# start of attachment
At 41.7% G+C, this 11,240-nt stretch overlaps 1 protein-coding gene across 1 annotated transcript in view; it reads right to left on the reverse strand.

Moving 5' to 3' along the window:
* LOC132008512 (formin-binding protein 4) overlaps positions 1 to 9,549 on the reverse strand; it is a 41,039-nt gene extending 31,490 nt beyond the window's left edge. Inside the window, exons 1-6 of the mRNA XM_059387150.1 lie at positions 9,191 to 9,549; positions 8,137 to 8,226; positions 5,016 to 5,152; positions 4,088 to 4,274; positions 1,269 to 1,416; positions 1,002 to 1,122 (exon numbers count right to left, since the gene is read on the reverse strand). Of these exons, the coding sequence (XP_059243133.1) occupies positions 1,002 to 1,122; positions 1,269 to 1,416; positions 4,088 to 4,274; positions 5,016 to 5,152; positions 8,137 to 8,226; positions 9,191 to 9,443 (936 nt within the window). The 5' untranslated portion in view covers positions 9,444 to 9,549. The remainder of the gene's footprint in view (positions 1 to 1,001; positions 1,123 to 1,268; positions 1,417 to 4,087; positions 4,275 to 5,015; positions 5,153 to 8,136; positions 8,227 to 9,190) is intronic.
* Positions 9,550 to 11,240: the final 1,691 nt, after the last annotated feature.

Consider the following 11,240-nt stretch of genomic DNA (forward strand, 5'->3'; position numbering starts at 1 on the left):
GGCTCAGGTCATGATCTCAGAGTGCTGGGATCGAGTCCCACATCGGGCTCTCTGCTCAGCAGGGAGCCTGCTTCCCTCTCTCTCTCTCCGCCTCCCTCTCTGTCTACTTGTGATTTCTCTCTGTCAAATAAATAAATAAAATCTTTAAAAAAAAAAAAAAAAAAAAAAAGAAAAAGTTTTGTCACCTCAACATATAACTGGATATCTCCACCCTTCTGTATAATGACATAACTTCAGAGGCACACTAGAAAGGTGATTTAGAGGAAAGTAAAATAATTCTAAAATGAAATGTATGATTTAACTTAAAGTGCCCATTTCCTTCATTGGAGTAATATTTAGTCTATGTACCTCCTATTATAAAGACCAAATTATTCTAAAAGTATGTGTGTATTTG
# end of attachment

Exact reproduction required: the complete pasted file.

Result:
At 41.7% G+C, this 11,240-nt stretch overlaps 1 protein-coding gene across 1 annotated transcript in view; it reads right to left on the reverse strand.

Moving 5' to 3' along the window:
* LOC132008512 (formin-binding protein 4) overlaps positions 1 to 9,549 on the reverse strand; it is a 41,039-nt gene extending 31,490 nt beyond the window's left edge. Inside the window, exons 1-6 of the mRNA XM_059387150.1 lie at positions 9,191 to 9,549; positions 8,137 to 8,226; positions 5,016 to 5,152; positions 4,088 to 4,274; positions 1,269 to 1,416; positions 1,002 to 1,122 (exon numbers count right to left, since the gene is read on the reverse strand). Of these exons, the coding sequence (XP_059243133.1) occupies positions 1,002 to 1,122; positions 1,269 to 1,416; positions 4,088 to 4,274; positions 5,016 to 5,152; positions 8,137 to 8,226; positions 9,191 to 9,443 (936 nt within the window). The 5' untranslated portion in view covers positions 9,444 to 9,549. The remainder of the gene's footprint in view (positions 1 to 1,001; positions 1,123 to 1,268; positions 1,417 to 4,087; positions 4,275 to 5,015; positions 5,153 to 8,136; positions 8,227 to 9,190) is intronic.
* Positions 9,550 to 11,240: the final 1,691 nt, after the last annotated feature.

Consider the following 11,240-nt stretch of genomic DNA (forward strand, 5'->3'; position numbering starts at 1 on the left):
GGCTCAGGTCATGATCTCAGAGTGCTGGGATCGAGTCCCACATCGGGCTCTCTGCTCAGCAGGGAGCCTGCTTCCCTCTCTCTCTCTCCGCCTCCCTCTCTGTCTACTTGTGATTTCTCTCTGTCAAATAAATAAATAAAATCTTTAAAAAAAAAAAAAAAAAAAAAAAGAAAAAGTTTTGTCACCTCAACATATAACTGGATATCTCCACCCTTCTGTATAATGACATAACTTCAGAGGCACACTAGAAAGGTGATTTAGAGGAAAGTAAAATAATTCTAAAATGAAATGTATGATTTAACTTAAAGTGCCCATTTCCTTCATTGGAGTAATATTTAGTCTATGTACCTCCTATTATAAAGACCAAATTATTCTAAAAGTATGTGTGTATTTG